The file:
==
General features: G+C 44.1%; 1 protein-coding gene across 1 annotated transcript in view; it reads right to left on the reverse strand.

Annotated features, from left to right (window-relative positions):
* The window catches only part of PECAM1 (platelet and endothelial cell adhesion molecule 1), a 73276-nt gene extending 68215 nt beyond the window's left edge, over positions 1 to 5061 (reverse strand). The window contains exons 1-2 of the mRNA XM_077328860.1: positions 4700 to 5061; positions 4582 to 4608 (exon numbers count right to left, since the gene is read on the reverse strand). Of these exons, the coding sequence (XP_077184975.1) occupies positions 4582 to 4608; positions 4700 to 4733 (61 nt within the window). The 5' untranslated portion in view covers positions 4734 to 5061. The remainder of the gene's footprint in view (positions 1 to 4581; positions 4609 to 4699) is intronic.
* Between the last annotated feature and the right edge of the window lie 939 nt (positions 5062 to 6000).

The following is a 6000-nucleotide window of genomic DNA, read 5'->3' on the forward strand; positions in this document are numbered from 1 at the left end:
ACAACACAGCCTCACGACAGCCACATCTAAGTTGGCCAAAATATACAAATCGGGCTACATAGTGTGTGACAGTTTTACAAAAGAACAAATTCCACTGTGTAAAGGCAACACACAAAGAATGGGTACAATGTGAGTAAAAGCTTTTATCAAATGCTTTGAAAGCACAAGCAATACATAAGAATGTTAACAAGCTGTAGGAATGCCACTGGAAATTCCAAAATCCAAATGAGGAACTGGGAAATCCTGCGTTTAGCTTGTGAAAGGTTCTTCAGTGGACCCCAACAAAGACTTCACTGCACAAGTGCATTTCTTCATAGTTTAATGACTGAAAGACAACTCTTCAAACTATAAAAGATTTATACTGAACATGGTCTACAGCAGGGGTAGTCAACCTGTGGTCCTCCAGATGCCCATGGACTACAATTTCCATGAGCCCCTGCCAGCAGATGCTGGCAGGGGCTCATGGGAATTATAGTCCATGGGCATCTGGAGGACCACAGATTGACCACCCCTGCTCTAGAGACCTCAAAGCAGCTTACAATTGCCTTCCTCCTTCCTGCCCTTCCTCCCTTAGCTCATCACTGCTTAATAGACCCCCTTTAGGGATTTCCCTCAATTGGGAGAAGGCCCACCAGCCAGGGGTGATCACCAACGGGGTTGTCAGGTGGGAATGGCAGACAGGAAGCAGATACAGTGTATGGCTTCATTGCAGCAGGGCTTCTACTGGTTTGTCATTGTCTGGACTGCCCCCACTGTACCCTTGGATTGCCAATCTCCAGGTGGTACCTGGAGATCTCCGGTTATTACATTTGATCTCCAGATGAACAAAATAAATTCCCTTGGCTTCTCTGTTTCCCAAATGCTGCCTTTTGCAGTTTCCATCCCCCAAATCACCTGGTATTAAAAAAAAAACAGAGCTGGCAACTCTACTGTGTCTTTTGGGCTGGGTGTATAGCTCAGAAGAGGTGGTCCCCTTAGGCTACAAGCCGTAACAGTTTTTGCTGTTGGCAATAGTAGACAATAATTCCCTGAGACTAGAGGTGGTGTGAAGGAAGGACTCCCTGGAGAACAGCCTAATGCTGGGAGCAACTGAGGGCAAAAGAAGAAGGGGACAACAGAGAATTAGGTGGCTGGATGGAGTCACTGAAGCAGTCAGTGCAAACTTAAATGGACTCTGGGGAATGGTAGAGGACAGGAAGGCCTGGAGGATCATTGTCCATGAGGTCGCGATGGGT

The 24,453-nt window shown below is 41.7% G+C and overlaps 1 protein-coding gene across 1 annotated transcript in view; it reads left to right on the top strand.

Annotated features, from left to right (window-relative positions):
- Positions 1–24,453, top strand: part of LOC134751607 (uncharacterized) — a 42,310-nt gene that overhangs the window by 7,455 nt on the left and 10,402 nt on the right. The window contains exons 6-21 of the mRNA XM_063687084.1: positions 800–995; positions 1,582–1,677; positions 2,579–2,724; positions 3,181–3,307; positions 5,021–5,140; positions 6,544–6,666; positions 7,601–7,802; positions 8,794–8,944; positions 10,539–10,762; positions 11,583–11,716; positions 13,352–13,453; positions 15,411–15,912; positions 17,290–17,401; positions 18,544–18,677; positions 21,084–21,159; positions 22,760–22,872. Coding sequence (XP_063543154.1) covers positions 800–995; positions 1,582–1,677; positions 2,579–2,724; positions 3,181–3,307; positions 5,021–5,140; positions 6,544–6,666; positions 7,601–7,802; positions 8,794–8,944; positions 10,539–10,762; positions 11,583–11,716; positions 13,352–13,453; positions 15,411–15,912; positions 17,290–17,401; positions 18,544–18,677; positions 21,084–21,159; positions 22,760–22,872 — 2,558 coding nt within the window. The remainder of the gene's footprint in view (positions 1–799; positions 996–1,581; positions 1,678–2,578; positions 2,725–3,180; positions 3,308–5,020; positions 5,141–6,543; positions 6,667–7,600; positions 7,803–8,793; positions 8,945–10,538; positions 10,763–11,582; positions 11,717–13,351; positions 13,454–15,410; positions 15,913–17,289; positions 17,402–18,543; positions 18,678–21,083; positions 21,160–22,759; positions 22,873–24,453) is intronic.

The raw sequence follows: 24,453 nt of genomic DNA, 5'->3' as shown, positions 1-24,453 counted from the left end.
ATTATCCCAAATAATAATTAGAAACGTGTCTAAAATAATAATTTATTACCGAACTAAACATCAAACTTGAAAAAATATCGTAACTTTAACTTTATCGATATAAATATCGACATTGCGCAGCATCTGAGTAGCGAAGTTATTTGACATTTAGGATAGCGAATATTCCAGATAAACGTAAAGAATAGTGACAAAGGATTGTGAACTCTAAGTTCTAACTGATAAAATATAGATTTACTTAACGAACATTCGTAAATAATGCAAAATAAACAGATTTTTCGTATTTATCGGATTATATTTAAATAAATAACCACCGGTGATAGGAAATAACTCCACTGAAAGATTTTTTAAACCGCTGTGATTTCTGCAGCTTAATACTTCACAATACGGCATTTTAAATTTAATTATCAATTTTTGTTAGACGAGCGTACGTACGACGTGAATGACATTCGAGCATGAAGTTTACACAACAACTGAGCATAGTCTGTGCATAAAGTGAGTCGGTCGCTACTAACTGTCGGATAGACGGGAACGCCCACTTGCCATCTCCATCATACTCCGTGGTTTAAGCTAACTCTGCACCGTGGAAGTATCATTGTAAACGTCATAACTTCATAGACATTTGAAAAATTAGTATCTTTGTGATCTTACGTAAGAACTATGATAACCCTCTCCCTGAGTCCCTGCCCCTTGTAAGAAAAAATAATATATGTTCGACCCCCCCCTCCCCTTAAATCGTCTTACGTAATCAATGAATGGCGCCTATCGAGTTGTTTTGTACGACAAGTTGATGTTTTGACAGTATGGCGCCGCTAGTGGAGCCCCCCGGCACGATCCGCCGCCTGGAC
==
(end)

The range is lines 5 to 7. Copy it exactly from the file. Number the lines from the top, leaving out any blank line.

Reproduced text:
The following is a 6000-nucleotide window of genomic DNA, read 5'->3' on the forward strand; positions in this document are numbered from 1 at the left end:
ACAACACAGCCTCACGACAGCCACATCTAAGTTGGCCAAAATATACAAATCGGGCTACATAGTGTGTGACAGTTTTACAAAAGAACAAATTCCACTGTGTAAAGGCAACACACAAAGAATGGGTACAATGTGAGTAAAAGCTTTTATCAAATGCTTTGAAAGCACAAGCAATACATAAGAATGTTAACAAGCTGTAGGAATGCCACTGGAAATTCCAAAATCCAAATGAGGAACTGGGAAATCCTGCGTTTAGCTTGTGAAAGGTTCTTCAGTGGACCCCAACAAAGACTTCACTGCACAAGTGCATTTCTTCATAGTTTAATGACTGAAAGACAACTCTTCAAACTATAAAAGATTTATACTGAACATGGTCTACAGCAGGGGTAGTCAACCTGTGGTCCTCCAGATGCCCATGGACTACAATTTCCATGAGCCCCTGCCAGCAGATGCTGGCAGGGGCTCATGGGAATTATAGTCCATGGGCATCTGGAGGACCACAGATTGACCACCCCTGCTCTAGAGACCTCAAAGCAGCTTACAATTGCCTTCCTCCTTCCTGCCCTTCCTCCCTTAGCTCATCACTGCTTAATAGACCCCCTTTAGGGATTTCCCTCAATTGGGAGAAGGCCCACCAGCCAGGGGTGATCACCAACGGGGTTGTCAGGTGGGAATGGCAGACAGGAAGCAGATACAGTGTATGGCTTCATTGCAGCAGGGCTTCTACTGGTTTGTCATTGTCTGGACTGCCCCCACTGTACCCTTGGATTGCCAATCTCCAGGTGGTACCTGGAGATCTCCGGTTATTACATTTGATCTCCAGATGAACAAAATAAATTCCCTTGGCTTCTCTGTTTCCCAAATGCTGCCTTTTGCAGTTTCCATCCCCCAAATCACCTGGTATTAAAAAAAAAACAGAGCTGGCAACTCTACTGTGTCTTTTGGGCTGGGTGTATAGCTCAGAAGAGGTGGTCCCCTTAGGCTACAAGCCGTAACAGTTTTTGCTGTTGGCAATAGTAGACAATAATTCCCTGAGACTAGAGGTGGTGTGAAGGAAGGACTCCCTGGAGAACAGCCTAATGCTGGGAGCAACTGAGGGCAAAAGAAGAAGGGGACAACAGAGAATTAGGTGGCTGGATGGAGTCACTGAAGCAGTCAGTGCAAACTTAAATGGACTCTGGGGAATGGTAGAGGACAGGAAGGCCTGGAGGATCATTGTCCATGAGGTCGCGATGGGT

The 24,453-nt window shown below is 41.7% G+C and overlaps 1 protein-coding gene across 1 annotated transcript in view; it reads left to right on the top strand.